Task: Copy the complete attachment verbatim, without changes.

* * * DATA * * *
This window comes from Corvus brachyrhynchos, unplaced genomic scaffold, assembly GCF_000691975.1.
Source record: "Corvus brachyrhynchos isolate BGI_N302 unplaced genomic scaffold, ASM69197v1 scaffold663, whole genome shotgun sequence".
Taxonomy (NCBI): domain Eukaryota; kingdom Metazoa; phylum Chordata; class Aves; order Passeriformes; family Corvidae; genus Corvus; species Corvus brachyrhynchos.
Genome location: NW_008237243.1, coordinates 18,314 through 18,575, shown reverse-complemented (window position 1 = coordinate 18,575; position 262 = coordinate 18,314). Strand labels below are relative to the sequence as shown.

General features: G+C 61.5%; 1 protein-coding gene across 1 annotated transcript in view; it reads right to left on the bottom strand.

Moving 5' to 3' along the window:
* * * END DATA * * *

This window comes from Corvus brachyrhynchos, unplaced genomic scaffold, assembly GCF_000691975.1.
Source record: "Corvus brachyrhynchos isolate BGI_N302 unplaced genomic scaffold, ASM69197v1 scaffold663, whole genome shotgun sequence".
Taxonomy (NCBI): domain Eukaryota; kingdom Metazoa; phylum Chordata; class Aves; order Passeriformes; family Corvidae; genus Corvus; species Corvus brachyrhynchos.
Genome location: NW_008237243.1, coordinates 18,314 through 18,575, shown reverse-complemented (window position 1 = coordinate 18,575; position 262 = coordinate 18,314). Strand labels below are relative to the sequence as shown.

General features: G+C 61.5%; 1 protein-coding gene across 1 annotated transcript in view; it reads right to left on the bottom strand.

Moving 5' to 3' along the window: